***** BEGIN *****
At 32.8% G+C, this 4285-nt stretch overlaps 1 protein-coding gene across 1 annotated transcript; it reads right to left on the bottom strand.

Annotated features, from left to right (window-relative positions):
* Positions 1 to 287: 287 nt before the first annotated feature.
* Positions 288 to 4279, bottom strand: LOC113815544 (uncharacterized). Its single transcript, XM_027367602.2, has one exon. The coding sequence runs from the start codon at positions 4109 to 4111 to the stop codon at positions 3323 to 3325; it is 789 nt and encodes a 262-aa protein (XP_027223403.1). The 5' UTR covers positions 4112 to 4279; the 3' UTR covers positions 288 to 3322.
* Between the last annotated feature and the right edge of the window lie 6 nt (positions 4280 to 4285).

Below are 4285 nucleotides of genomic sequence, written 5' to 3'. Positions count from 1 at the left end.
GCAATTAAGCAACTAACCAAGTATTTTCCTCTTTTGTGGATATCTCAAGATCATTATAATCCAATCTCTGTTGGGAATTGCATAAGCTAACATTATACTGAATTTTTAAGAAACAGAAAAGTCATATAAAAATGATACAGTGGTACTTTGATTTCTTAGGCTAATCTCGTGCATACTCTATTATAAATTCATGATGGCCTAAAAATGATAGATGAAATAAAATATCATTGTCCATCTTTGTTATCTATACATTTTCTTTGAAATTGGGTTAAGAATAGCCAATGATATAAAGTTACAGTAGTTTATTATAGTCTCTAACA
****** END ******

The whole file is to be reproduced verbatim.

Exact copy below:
At 32.8% G+C, this 4285-nt stretch overlaps 1 protein-coding gene across 1 annotated transcript; it reads right to left on the bottom strand.

Annotated features, from left to right (window-relative positions):
* Positions 1 to 287: 287 nt before the first annotated feature.
* Positions 288 to 4279, bottom strand: LOC113815544 (uncharacterized). Its single transcript, XM_027367602.2, has one exon. The coding sequence runs from the start codon at positions 4109 to 4111 to the stop codon at positions 3323 to 3325; it is 789 nt and encodes a 262-aa protein (XP_027223403.1). The 5' UTR covers positions 4112 to 4279; the 3' UTR covers positions 288 to 3322.
* Between the last annotated feature and the right edge of the window lie 6 nt (positions 4280 to 4285).

Below are 4285 nucleotides of genomic sequence, written 5' to 3'. Positions count from 1 at the left end.
GCAATTAAGCAACTAACCAAGTATTTTCCTCTTTTGTGGATATCTCAAGATCATTATAATCCAATCTCTGTTGGGAATTGCATAAGCTAACATTATACTGAATTTTTAAGAAACAGAAAAGTCATATAAAAATGATACAGTGGTACTTTGATTTCTTAGGCTAATCTCGTGCATACTCTATTATAAATTCATGATGGCCTAAAAATGATAGATGAAATAAAATATCATTGTCCATCTTTGTTATCTATACATTTTCTTTGAAATTGGGTTAAGAATAGCCAATGATATAAAGTTACAGTAGTTTATTATAGTCTCTAACA